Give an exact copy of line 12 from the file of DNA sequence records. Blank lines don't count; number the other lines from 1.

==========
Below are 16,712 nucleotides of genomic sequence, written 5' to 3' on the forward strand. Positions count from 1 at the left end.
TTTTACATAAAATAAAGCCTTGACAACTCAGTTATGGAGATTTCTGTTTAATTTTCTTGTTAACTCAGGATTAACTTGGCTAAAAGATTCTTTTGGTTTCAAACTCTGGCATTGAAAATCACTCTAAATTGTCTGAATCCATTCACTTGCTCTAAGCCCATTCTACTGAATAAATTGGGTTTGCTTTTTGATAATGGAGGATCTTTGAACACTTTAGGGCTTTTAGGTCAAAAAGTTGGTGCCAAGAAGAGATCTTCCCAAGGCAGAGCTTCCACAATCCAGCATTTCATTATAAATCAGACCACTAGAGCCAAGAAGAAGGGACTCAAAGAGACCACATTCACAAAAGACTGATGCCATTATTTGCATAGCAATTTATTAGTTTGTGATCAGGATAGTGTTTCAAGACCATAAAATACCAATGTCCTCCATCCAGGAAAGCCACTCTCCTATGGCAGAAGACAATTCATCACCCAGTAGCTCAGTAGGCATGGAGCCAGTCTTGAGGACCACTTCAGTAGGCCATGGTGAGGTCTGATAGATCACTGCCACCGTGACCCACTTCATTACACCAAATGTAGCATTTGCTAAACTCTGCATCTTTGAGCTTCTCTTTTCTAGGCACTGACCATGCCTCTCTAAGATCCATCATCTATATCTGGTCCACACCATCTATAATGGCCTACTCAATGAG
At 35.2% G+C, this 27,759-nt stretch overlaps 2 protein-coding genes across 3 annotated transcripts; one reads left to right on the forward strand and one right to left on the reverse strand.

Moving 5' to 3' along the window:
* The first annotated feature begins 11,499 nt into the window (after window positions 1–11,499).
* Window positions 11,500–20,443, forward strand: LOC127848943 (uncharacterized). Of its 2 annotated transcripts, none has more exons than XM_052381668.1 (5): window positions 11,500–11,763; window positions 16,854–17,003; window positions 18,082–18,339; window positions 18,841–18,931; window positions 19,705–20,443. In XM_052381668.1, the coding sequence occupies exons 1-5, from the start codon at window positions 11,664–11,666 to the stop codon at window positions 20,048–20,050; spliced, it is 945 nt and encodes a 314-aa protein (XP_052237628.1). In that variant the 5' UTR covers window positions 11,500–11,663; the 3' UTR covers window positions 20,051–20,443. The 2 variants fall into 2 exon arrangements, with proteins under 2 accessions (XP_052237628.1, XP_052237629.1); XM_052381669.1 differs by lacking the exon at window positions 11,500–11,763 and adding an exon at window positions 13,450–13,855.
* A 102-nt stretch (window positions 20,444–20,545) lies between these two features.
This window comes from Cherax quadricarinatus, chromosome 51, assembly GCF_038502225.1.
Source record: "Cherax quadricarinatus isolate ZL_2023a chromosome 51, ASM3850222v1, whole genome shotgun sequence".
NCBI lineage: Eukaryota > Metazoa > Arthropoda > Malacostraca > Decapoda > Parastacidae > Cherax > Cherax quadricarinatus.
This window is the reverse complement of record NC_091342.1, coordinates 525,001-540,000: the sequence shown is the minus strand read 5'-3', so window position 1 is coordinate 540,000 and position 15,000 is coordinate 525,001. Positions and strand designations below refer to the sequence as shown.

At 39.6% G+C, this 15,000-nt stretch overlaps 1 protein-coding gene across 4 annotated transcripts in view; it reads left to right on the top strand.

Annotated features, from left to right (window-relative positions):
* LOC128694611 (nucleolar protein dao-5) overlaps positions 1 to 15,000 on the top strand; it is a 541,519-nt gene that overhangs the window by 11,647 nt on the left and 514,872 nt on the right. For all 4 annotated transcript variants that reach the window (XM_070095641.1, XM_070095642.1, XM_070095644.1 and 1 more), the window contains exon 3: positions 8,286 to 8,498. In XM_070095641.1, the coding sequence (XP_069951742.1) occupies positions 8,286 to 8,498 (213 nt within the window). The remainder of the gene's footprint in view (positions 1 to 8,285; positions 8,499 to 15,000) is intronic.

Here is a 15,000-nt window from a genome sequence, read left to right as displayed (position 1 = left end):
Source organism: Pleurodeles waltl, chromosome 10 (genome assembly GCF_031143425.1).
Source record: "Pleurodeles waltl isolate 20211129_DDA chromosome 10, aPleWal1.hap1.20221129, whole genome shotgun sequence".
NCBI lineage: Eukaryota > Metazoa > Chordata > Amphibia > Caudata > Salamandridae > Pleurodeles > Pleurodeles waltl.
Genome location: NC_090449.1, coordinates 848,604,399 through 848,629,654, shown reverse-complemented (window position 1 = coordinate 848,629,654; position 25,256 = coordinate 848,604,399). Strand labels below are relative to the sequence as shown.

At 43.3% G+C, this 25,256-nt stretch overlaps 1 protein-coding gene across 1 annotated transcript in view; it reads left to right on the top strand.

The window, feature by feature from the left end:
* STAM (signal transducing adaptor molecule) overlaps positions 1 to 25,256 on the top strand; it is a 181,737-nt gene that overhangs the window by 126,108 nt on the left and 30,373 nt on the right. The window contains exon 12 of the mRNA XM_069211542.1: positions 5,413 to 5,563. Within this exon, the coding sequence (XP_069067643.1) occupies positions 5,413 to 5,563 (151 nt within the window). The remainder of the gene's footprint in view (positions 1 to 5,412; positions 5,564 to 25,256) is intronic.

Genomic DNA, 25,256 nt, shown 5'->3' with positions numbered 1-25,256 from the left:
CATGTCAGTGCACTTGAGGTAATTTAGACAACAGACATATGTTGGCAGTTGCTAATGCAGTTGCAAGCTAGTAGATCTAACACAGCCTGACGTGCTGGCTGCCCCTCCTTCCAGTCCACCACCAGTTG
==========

At 39.6% G+C, this 15,000-nt stretch overlaps 1 protein-coding gene across 4 annotated transcripts in view; it reads left to right on the top strand.